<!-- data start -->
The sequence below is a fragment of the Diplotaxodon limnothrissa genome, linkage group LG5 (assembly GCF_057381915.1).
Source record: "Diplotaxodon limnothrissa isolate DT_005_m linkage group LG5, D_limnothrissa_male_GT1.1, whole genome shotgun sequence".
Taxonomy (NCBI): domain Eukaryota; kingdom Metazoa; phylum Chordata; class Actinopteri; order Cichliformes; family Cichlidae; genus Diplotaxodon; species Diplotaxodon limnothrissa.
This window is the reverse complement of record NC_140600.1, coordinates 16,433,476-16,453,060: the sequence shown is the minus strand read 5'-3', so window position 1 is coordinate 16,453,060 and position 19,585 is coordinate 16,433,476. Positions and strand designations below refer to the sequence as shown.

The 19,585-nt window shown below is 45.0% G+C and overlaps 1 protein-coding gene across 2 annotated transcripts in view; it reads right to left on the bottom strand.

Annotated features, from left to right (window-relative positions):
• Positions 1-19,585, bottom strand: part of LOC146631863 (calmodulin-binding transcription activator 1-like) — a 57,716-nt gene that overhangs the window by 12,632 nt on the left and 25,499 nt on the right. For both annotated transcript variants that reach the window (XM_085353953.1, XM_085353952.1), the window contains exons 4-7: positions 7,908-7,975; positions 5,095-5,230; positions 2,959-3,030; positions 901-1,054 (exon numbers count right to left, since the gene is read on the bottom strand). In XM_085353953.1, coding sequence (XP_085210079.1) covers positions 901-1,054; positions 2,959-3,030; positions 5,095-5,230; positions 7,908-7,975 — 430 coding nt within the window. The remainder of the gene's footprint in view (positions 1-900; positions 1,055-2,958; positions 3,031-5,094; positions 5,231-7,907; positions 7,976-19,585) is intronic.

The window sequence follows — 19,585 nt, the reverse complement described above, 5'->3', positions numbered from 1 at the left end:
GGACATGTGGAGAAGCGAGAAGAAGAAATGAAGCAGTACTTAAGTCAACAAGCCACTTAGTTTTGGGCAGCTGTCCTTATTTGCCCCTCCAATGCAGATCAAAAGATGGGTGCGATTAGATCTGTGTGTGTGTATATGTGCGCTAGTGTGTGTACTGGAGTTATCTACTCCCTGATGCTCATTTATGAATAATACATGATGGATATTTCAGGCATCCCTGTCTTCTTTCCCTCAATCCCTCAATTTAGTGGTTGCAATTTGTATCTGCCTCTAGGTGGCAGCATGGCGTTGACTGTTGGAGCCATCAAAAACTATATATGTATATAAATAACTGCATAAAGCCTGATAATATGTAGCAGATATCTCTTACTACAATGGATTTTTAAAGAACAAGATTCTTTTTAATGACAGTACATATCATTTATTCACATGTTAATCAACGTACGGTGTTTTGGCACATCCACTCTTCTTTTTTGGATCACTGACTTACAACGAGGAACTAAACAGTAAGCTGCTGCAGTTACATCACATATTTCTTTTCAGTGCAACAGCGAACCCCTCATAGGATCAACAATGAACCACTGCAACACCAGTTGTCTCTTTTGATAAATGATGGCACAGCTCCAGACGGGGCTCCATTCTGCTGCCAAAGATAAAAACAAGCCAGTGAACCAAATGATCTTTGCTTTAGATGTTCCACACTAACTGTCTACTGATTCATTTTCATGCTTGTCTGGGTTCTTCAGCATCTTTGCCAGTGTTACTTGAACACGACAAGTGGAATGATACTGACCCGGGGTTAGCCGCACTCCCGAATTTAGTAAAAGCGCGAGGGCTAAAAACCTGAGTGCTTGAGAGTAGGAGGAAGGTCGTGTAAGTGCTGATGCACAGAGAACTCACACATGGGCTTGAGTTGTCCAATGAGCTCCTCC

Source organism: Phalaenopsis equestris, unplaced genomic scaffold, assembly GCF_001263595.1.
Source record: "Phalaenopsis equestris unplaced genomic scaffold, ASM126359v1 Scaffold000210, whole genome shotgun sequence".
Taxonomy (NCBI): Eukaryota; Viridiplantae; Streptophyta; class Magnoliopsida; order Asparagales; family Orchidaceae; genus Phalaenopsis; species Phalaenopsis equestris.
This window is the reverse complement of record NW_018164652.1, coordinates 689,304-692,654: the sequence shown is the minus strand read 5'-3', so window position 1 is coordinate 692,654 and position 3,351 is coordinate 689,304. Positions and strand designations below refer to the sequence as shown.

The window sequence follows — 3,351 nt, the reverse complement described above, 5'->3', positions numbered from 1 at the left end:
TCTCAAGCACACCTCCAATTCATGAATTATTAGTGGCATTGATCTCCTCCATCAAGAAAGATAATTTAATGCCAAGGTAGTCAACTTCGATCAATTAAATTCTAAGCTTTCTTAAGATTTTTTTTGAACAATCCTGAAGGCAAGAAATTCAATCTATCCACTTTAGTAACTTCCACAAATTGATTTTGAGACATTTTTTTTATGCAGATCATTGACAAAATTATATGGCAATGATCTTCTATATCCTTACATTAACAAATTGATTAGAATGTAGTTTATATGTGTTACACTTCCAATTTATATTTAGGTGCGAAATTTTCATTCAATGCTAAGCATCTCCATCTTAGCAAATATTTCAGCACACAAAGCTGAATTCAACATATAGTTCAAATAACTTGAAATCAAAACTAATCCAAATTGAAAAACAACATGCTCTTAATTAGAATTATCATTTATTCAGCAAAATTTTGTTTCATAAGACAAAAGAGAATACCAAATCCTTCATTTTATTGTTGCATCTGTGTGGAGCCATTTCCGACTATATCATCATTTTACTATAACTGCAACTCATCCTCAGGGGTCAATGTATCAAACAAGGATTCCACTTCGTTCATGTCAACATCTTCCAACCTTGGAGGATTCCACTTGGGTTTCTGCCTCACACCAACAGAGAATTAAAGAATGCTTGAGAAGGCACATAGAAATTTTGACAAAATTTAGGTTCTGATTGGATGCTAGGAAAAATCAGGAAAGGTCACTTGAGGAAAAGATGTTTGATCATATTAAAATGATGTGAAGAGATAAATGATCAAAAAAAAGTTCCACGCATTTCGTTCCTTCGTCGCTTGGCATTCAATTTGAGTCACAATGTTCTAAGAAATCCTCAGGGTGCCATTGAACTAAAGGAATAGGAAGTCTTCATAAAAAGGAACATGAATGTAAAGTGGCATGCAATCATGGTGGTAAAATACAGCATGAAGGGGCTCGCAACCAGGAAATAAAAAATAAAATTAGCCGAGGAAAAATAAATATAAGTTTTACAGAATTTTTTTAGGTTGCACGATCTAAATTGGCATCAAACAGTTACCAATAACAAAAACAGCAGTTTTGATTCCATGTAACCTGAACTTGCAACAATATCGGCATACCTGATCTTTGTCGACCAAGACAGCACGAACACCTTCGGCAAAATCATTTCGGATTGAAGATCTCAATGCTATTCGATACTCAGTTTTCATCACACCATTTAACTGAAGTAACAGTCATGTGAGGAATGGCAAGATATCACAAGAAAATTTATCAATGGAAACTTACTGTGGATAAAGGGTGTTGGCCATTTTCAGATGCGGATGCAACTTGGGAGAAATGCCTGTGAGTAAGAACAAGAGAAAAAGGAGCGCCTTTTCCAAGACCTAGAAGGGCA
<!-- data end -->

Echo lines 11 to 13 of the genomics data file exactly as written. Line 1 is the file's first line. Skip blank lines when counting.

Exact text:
Source record: "Phalaenopsis equestris unplaced genomic scaffold, ASM126359v1 Scaffold000210, whole genome shotgun sequence".
Taxonomy (NCBI): Eukaryota; Viridiplantae; Streptophyta; class Magnoliopsida; order Asparagales; family Orchidaceae; genus Phalaenopsis; species Phalaenopsis equestris.
This window is the reverse complement of record NW_018164652.1, coordinates 689,304-692,654: the sequence shown is the minus strand read 5'-3', so window position 1 is coordinate 692,654 and position 3,351 is coordinate 689,304. Positions and strand designations below refer to the sequence as shown.